Once upon a time, in a more prudish Hollywood, it was considered risqué to show couples sleeping in the same bed. Sex was a sacred act, and any intimacy between characters was only implied but never shown.
Cue the sexual revolution in the 1960s and, suddenly, Hollywood no longer treats the subject of sex with careful reverence. Performers’ bodies are now seen as a decoration to be consumed for one’s viewing pleasure — a mindset that has placed an unfair amount of pressure on female actresses.
Actress Salma Hayek recently opened up about the stress of filming her first sexually explicit scene with co-star Antonio Banderas in the 1995 film “Desperado.” During an interview published Monday on actor Dax Shepard’s podcast, “Armchair Expert,” Hayek revealed that she did not know beforehand that the role required her to be that vulnerable on camera.
“The love scene was not in the script,” Hayek said. “It was demanded by the studio when they saw the chemistry, and I had a really, really hard time with that.”
In the scene, Hayek and Banderas make love before the villains show up to kill them. The studio likely intended it to be a fun, memorable moment, but Hayek admitted the stress of the shoot made it hard to feel any enjoyment watching the scene post-production.
While the scene was filmed on a closed set, which provided Hayek with a little privacy, she was still afraid of being naked on camera for the first time.
“So, when we were going to start shooting, I started to sob, and I said, ‘I don’t know that I can do it, I don’t know that I can do it, I don’t know that I can do it.’ I said, ‘I’m afraid, I’m afraid,’” the actress said.
The actress clarified that her distress had nothing to do with the director or her co-star, however.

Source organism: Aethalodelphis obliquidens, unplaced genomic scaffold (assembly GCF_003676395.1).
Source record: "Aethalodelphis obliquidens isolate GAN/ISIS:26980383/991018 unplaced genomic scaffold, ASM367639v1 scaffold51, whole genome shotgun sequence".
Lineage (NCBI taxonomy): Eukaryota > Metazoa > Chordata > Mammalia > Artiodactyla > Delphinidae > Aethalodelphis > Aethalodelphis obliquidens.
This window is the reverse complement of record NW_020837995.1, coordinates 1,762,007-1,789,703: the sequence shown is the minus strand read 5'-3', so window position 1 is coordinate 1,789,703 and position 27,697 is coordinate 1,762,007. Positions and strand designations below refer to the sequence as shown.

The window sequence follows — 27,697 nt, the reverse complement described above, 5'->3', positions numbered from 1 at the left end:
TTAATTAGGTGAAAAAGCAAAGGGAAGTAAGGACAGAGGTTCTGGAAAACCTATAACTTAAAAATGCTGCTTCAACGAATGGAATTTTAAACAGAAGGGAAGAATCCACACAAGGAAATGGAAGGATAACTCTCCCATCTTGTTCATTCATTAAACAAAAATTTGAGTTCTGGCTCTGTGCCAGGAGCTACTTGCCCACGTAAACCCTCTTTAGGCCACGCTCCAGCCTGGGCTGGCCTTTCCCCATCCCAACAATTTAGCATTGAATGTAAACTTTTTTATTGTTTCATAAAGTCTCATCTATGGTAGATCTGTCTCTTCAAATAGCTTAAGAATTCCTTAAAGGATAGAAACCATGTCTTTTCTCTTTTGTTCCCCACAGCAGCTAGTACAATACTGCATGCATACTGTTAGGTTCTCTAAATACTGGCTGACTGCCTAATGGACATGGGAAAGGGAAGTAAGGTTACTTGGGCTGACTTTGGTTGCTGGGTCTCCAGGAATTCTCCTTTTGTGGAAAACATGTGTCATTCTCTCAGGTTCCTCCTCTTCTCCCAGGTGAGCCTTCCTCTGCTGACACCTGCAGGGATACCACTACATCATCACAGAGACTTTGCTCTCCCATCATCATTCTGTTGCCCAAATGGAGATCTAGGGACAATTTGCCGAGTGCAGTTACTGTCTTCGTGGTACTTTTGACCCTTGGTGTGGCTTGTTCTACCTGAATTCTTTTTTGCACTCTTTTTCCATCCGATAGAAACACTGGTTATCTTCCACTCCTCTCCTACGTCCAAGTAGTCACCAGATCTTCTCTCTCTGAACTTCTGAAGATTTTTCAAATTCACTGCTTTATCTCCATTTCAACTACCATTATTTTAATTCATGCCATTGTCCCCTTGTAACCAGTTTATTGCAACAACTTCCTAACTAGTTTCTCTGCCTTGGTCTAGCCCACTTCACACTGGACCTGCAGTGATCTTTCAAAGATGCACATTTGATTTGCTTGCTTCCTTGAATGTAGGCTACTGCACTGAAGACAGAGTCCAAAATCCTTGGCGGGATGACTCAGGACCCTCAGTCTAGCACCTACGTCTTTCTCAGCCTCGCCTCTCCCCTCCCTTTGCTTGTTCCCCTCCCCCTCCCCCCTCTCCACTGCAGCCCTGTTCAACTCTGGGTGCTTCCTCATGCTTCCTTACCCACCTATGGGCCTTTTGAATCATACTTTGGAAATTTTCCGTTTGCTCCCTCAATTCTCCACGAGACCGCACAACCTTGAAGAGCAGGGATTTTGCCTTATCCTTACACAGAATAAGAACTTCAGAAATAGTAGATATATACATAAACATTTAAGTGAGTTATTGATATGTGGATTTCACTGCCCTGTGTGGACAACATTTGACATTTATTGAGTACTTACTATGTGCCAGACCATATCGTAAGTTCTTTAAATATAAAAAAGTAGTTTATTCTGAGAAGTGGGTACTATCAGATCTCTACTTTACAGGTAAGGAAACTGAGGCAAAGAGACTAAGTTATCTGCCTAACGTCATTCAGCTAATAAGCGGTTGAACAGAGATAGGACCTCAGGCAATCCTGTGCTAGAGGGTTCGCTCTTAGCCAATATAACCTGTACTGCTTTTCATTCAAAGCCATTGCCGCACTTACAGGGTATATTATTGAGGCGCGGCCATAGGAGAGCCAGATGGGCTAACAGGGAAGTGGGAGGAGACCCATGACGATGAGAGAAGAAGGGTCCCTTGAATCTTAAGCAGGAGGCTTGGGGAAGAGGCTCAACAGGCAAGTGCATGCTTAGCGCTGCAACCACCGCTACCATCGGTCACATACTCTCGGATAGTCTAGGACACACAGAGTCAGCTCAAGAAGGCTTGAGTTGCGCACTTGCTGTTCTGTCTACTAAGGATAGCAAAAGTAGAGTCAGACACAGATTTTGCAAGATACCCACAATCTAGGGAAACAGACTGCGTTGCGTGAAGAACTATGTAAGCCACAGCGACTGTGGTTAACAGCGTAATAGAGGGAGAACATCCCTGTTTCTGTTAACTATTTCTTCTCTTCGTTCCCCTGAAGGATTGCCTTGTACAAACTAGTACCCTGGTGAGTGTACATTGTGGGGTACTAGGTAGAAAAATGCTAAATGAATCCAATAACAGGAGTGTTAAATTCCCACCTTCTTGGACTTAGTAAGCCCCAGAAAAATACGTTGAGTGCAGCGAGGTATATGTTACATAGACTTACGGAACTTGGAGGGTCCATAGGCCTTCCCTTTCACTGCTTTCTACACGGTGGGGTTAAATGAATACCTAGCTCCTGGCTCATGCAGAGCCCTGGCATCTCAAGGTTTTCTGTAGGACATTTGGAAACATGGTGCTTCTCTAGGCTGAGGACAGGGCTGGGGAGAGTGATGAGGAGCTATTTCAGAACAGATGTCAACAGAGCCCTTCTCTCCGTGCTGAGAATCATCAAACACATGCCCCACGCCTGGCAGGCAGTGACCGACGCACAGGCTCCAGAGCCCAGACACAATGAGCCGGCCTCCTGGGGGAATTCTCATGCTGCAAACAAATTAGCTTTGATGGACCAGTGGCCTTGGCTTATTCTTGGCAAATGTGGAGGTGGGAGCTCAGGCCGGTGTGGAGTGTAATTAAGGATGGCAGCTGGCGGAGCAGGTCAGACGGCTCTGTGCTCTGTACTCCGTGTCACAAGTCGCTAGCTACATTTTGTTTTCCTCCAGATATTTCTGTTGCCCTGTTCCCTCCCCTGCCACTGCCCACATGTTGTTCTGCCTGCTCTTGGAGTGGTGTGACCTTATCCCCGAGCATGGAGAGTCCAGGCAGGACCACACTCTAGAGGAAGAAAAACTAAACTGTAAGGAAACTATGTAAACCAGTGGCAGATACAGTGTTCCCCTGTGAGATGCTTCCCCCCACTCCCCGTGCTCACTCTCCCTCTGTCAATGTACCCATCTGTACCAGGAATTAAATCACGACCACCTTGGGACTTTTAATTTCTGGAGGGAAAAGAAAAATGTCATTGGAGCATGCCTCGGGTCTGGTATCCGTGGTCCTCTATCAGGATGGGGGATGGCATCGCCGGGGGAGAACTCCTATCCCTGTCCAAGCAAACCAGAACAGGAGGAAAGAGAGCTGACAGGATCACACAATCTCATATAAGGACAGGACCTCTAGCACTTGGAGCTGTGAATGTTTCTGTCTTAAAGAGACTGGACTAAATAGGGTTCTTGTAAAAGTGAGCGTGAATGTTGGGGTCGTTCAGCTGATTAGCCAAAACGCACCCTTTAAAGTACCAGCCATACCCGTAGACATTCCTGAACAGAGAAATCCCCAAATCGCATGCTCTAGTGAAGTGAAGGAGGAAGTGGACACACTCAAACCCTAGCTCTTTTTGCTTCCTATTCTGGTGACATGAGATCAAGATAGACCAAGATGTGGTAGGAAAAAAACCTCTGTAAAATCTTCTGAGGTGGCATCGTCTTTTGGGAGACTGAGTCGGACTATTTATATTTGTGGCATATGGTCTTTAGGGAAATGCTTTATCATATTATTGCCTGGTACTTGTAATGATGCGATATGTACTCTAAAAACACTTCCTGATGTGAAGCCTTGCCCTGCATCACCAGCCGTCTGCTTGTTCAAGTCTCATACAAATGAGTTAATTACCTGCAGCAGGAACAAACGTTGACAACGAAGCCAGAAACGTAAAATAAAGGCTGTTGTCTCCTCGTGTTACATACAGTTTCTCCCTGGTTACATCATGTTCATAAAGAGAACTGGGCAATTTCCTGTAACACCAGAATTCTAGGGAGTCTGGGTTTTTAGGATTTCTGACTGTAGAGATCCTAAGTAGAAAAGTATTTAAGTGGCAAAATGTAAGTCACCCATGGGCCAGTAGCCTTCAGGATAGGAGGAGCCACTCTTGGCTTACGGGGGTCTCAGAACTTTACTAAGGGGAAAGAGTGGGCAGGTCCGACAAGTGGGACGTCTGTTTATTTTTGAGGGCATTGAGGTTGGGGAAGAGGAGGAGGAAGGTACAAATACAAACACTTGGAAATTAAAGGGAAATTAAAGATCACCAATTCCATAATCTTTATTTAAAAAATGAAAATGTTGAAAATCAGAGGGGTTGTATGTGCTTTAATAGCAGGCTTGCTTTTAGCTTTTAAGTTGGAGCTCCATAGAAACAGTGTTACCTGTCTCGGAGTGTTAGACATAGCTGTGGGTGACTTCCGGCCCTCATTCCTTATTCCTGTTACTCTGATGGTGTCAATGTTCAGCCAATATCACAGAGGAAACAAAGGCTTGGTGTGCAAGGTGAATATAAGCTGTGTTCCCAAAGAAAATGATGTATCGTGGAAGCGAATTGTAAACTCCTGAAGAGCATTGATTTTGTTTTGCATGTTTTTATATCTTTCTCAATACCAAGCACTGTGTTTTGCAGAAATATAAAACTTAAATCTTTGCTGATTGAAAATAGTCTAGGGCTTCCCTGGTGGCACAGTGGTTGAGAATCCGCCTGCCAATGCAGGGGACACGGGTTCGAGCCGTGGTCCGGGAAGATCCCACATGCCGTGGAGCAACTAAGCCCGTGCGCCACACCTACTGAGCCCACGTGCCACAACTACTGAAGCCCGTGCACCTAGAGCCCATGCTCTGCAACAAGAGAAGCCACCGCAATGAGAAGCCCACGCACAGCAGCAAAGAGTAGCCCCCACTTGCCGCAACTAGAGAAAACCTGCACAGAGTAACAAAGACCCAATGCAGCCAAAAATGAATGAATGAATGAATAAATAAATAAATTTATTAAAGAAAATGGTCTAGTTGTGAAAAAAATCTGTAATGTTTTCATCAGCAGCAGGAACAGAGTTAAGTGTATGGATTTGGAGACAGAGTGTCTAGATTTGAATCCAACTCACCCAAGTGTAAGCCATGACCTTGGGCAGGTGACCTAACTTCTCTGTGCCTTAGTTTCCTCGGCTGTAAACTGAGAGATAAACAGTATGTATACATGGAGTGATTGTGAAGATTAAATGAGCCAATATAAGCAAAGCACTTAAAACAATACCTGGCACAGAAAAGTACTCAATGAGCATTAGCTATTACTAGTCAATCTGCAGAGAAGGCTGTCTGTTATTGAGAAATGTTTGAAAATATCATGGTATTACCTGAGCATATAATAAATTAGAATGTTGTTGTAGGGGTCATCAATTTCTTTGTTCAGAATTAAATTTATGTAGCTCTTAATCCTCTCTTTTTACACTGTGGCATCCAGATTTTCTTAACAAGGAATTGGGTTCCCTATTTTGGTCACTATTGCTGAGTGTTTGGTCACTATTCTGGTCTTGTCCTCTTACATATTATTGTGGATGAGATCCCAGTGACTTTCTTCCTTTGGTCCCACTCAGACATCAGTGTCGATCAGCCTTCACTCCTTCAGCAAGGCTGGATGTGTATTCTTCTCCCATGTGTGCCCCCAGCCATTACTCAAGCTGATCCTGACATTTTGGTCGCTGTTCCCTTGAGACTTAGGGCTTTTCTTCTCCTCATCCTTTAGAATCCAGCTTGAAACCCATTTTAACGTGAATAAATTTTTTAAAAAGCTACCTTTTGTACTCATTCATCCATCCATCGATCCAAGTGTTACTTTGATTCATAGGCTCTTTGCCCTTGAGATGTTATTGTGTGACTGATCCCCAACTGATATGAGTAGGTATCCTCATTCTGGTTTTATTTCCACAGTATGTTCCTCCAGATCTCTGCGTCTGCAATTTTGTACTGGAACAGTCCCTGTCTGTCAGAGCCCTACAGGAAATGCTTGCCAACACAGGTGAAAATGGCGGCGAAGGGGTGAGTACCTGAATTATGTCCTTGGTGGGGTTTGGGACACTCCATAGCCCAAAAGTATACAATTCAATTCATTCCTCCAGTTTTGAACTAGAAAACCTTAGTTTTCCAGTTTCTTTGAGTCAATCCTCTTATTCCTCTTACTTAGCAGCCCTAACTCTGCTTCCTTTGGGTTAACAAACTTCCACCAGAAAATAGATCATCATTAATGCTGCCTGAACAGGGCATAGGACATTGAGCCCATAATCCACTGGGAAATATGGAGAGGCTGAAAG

“One of the things I was afraid was Antonio, because he was an absolute gentleman and so nice, and we’re still very close friends — but he was very free. So it scared me that for him, it was like nothing. And that scared me because I’ve never been in front of someone like that,” she said. “And I was so embarrassed that I was crying.”
“But I was not letting go of the towel. And they would try to make me laugh and things. I would take it off for two seconds and then I started crying again. But we got through it. … We did the best with what we could do at the time.”
As the Sanford Meisner method of acting teaches, actors must “live truthfully under the imaginary circumstances.” When the camera started rolling, Hayek said she tried to live as Carolina so she could do the scene, but she could not stop wondering what her family would think of it.
“When you’re not you, you can do it. But I kept thinking of my father and my brother, and are they going to see it?” she said. “And are they going to get teased? Guys don’t have that. … Your father will be like, ‘Yeah! That’s my son!’”
Hayek is not the only actress to admit that she felt overwhelmed by the boundaries the entertainment industry was forcing her to cross.
In February 2016, Maxim published 13 stories about female celebrities who struggled with the pressure of filming a sex scene. Some actresses, such as Jennifer Lawrence and Keira Knightley, confessed that they resorted to alcohol to survive the experience.
Actresses are not the only ones harmed by these degrading scenes, as thousands of men and women devour entertainment with gratuitous sex and female nudity. It would be one thing if the intention were to tell a story but, more often than not, the purpose is to portray women as objects of titillation.
If Hollywood still wishes to maintain its feminist credibility, it should start producing media that clarifies the naked female form is not an object for sale.
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This article appeared originally on The Western Journal.